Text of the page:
Aponogeton: distachyos: The Virtues of Vleikos in Black and White

Although I sometimes delude myself that I ought to be close to exhausting the number of untried underground plant storage organs, there always seem to be more to discover; some of these edible roots, tubers and corms could be said to be hiding in plain sight. Here's one: vleikos (Aponogeton distachyos). Strangely, this aquatic edimental (ornamental edible, geddit?) is actually already cultivated commercially on a small scale - but not for its roots.

Aponogeton distachyos, Cornwall,  December 25th 2018

It's a native of the Cape region of South Africa, where it grows in the vleis, seasonally dry ponds and marshes, hence the name vleikos. It vaguely resembles some of our native pondweeds in the genus Potamogeton, having similar narrowly oval leaves which float on the water's surface. Its flowers are altogether more classy, however and account for its other Afrikaans name, 'waterblommetjie' - small water flower. Adorned with forked inflorescences of white flowers which are born at or near the water surface, it's a looker. These flowers are fragrant, but I'm not normally in a position to press my nose close enough to get their full effect without risking immersion myself. The most common English name is 'water hawthorn', an allusion to the resemblance of the flowers to those of the hawthorn tree (Crataegus monogyna). Yes, kind of, I suppose.

Eat me, smell me, don't ignore me

Flowering seems to peak in the spring, but I've seen plants blooming in the depths of winter if the weather is mild, Christmas 2018 being an example. These flower spikes are the bit for which the plant is cultivated in its native area. They're gathered after pollination and added to the hearty lamb stew known as waterblommetjiebredie. They impart a green bean sort of flavour to the dish. It's said that the original inhabitants of the region, the Khoikhoi, taught the Dutch settlers how to use them. If you can't be bothered to wade through chest deep water to pick your waterblommetjies, you can buy them in tins from South African  supermarkets. For those of you who want to know more about waterblommetjie cultivation,  this article by Robert W. Pemberton is a very good place to start. Waterblommetjie consumption has even featured in Afrikaaner pop songs, not a claim many alternative crops can make. While we're on the subject of making a song and dance out of emergent inflorescences, I'm pleased to announce that waterblommetjie farmers harvested a bumper crop in 2018 after several years of failure. This must be a relief to both them and their customers. Gelukwensing!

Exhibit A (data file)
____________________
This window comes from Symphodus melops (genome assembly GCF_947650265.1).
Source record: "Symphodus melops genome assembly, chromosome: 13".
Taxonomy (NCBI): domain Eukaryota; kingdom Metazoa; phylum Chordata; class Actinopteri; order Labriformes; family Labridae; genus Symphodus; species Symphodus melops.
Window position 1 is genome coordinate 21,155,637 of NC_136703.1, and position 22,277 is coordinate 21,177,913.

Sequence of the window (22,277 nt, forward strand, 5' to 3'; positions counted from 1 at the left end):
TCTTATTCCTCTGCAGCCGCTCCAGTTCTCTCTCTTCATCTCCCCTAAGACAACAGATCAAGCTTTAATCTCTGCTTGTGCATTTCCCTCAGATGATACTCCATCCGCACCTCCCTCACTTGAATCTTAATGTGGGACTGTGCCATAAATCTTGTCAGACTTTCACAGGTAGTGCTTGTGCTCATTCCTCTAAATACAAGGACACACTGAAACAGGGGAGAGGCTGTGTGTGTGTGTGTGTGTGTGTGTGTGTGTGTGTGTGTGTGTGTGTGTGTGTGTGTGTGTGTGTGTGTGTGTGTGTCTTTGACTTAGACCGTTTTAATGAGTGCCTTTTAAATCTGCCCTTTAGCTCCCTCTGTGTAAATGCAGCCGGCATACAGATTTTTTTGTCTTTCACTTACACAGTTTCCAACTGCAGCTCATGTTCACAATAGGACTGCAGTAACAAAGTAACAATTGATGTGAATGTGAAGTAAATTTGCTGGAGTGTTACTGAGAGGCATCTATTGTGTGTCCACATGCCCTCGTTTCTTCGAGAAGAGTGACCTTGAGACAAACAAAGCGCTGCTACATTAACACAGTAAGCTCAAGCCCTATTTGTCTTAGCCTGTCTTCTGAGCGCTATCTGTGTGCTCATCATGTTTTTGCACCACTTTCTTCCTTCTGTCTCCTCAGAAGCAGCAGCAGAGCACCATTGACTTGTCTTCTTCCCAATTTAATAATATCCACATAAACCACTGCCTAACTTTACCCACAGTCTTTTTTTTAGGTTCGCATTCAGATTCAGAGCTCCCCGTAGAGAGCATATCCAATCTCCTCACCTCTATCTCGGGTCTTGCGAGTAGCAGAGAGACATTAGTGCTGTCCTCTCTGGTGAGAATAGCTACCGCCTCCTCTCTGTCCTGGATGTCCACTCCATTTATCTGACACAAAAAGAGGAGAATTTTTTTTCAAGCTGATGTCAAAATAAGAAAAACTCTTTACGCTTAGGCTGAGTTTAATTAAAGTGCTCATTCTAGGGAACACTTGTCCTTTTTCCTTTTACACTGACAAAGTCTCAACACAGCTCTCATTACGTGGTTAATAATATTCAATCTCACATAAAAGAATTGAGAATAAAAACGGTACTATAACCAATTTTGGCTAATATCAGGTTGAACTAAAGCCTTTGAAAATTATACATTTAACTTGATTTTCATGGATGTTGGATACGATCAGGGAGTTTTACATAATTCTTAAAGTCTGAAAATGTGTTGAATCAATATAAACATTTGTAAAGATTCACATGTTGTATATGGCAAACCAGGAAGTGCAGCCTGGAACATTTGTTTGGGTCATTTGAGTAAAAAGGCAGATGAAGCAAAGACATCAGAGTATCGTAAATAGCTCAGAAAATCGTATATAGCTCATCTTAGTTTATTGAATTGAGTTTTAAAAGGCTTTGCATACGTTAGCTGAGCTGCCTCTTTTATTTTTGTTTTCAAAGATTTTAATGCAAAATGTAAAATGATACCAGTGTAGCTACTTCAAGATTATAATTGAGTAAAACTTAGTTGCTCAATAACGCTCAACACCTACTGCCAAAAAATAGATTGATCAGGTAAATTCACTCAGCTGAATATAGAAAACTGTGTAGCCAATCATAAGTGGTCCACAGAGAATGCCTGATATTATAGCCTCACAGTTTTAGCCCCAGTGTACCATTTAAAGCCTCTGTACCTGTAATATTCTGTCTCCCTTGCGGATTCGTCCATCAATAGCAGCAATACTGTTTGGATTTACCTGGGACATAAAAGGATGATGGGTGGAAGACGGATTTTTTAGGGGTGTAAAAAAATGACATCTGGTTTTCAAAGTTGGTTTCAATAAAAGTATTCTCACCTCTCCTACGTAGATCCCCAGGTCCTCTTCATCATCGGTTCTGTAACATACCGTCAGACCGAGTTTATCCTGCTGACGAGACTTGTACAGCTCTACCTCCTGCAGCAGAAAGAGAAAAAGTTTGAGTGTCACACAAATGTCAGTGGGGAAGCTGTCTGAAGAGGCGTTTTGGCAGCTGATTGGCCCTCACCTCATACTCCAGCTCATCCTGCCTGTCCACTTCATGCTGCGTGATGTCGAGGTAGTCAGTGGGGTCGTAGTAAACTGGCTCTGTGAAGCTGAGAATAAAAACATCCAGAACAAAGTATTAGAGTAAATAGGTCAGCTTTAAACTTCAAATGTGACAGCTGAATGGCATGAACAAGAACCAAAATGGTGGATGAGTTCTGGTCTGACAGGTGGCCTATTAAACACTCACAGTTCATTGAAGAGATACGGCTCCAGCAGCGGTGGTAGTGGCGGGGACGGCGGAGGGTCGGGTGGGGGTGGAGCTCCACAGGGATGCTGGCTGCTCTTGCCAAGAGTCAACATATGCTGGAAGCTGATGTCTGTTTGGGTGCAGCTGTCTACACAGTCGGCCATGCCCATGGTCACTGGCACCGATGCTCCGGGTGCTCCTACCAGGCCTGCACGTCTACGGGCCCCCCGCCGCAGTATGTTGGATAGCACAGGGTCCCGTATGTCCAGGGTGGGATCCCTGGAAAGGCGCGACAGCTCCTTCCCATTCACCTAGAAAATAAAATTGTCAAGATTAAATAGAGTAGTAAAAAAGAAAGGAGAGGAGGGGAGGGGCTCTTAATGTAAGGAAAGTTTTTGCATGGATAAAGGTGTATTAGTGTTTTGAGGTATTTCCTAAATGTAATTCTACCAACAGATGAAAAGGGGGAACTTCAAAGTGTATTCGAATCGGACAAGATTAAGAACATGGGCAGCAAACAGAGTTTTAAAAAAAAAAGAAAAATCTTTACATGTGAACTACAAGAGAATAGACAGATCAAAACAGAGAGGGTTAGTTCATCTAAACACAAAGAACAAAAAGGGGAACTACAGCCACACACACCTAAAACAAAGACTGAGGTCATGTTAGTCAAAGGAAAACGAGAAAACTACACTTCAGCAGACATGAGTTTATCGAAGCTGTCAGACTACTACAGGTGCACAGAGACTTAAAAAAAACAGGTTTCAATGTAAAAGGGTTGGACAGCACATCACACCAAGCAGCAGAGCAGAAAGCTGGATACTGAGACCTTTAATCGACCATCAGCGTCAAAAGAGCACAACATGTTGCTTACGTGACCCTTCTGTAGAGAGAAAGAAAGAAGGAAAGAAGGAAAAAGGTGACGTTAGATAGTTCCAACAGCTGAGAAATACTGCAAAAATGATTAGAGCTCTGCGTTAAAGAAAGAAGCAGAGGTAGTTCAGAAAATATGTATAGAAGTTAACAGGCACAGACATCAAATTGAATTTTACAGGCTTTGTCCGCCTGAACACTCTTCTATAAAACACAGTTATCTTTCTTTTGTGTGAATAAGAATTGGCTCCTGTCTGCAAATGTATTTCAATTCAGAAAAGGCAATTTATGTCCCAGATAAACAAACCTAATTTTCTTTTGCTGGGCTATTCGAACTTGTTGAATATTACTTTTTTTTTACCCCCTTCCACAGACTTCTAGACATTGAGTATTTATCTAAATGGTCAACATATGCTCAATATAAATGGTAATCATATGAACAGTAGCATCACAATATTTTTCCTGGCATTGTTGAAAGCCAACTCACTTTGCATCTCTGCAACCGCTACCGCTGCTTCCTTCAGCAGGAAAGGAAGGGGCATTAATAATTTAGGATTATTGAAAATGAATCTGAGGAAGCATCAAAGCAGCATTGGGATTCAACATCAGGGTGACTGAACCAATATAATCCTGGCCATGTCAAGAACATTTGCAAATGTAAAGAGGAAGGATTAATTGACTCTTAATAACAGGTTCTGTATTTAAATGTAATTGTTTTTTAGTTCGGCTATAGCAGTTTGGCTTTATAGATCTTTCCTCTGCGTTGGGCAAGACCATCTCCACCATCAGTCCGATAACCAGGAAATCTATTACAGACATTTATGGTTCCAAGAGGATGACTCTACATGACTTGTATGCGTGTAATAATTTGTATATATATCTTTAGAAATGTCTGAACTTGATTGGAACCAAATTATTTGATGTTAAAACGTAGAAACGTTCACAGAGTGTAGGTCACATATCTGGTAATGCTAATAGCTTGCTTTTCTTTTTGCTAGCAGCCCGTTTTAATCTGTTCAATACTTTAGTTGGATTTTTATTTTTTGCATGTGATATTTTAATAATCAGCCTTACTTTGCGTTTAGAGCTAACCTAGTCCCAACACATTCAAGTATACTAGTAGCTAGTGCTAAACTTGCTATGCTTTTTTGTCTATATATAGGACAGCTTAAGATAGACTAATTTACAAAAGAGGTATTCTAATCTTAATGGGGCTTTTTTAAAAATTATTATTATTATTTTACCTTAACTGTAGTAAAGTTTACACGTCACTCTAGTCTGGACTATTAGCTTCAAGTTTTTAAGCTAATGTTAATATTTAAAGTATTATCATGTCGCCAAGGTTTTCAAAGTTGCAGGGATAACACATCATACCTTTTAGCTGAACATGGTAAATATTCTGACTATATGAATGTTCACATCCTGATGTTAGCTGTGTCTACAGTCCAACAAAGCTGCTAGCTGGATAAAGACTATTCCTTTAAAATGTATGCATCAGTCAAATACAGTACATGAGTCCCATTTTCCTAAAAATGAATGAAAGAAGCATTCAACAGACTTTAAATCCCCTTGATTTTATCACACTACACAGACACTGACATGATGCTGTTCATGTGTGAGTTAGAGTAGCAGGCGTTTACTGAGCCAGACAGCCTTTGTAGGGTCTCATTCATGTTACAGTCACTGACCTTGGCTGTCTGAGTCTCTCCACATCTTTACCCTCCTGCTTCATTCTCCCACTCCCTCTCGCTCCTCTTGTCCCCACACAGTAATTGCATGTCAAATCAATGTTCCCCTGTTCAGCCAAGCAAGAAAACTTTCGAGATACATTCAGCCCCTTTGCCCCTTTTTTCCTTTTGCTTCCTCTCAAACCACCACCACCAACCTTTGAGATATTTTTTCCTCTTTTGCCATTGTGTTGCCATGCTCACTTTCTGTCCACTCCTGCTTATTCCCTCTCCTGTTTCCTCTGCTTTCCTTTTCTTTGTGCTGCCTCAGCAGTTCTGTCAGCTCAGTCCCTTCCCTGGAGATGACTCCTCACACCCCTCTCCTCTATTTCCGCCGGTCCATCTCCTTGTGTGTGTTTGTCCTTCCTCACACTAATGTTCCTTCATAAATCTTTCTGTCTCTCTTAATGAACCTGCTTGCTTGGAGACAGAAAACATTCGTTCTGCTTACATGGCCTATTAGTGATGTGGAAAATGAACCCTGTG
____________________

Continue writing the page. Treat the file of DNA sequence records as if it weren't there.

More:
Vleikos is certainly a plant for which I have a long and abiding fondness: it's pretty and easy to grow - just add water, lots of it. Even better, it's an edible with an authentic track record. Established plants seem to seed with abandon and seedlings can often be scooped from the pond's surface for potting on.

They want to break free: vleikos seedlings released from a tangled mat of floating vegetation

Vleikos was first introduced to Europe in the 17th century for ornamental purposes. As ornamentals sometimes do, it's taken a liking to its new homes and has spread into the wild with unwanted enthusiasm in various parts of Europe, as well as Australia and California. If you choose to grow it, bear this in mind. It certainly does well here in southern Britain and I'm looking forward to sampling the crop of some enterprising pond owner who decides to test the market for Aponogeton distachyos flower spikes. Rumour has it that you can even lactoferment them with whey, salt and miso. Could this be the hipster's asparagus that the Shoreditch set have been crying out for since 2010?